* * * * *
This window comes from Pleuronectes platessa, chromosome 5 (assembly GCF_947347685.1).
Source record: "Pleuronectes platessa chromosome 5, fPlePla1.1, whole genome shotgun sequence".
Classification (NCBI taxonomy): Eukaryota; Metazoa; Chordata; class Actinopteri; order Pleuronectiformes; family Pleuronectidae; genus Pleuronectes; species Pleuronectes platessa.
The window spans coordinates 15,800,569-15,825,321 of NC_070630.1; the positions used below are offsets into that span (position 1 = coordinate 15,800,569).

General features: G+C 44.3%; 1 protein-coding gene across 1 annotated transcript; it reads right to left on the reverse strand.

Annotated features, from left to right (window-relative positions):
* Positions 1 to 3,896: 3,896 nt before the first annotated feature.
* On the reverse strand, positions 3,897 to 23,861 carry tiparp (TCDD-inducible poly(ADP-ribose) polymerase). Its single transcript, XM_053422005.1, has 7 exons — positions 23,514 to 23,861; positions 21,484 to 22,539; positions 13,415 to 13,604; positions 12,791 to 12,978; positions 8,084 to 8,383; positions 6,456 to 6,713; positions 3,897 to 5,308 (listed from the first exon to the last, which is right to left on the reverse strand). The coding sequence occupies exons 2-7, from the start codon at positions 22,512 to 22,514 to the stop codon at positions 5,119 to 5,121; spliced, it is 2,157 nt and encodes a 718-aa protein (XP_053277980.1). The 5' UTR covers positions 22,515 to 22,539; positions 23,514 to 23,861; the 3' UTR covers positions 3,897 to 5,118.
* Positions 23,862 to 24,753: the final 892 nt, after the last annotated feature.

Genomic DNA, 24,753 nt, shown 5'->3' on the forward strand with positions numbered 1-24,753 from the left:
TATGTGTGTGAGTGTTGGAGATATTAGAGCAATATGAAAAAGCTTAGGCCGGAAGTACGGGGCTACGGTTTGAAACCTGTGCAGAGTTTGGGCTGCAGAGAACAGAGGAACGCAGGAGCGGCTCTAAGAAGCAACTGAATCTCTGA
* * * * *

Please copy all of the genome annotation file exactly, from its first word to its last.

This window comes from Pleuronectes platessa, chromosome 5 (assembly GCF_947347685.1).
Source record: "Pleuronectes platessa chromosome 5, fPlePla1.1, whole genome shotgun sequence".
Classification (NCBI taxonomy): Eukaryota; Metazoa; Chordata; class Actinopteri; order Pleuronectiformes; family Pleuronectidae; genus Pleuronectes; species Pleuronectes platessa.
The window spans coordinates 15,800,569-15,825,321 of NC_070630.1; the positions used below are offsets into that span (position 1 = coordinate 15,800,569).

General features: G+C 44.3%; 1 protein-coding gene across 1 annotated transcript; it reads right to left on the reverse strand.

Annotated features, from left to right (window-relative positions):
* Positions 1 to 3,896: 3,896 nt before the first annotated feature.
* On the reverse strand, positions 3,897 to 23,861 carry tiparp (TCDD-inducible poly(ADP-ribose) polymerase). Its single transcript, XM_053422005.1, has 7 exons — positions 23,514 to 23,861; positions 21,484 to 22,539; positions 13,415 to 13,604; positions 12,791 to 12,978; positions 8,084 to 8,383; positions 6,456 to 6,713; positions 3,897 to 5,308 (listed from the first exon to the last, which is right to left on the reverse strand). The coding sequence occupies exons 2-7, from the start codon at positions 22,512 to 22,514 to the stop codon at positions 5,119 to 5,121; spliced, it is 2,157 nt and encodes a 718-aa protein (XP_053277980.1). The 5' UTR covers positions 22,515 to 22,539; positions 23,514 to 23,861; the 3' UTR covers positions 3,897 to 5,118.
* Positions 23,862 to 24,753: the final 892 nt, after the last annotated feature.

Genomic DNA, 24,753 nt, shown 5'->3' on the forward strand with positions numbered 1-24,753 from the left:
TATGTGTGTGAGTGTTGGAGATATTAGAGCAATATGAAAAAGCTTAGGCCGGAAGTACGGGGCTACGGTTTGAAACCTGTGCAGAGTTTGGGCTGCAGAGAACAGAGGAACGCAGGAGCGGCTCTAAGAAGCAACTGAATCTCTGA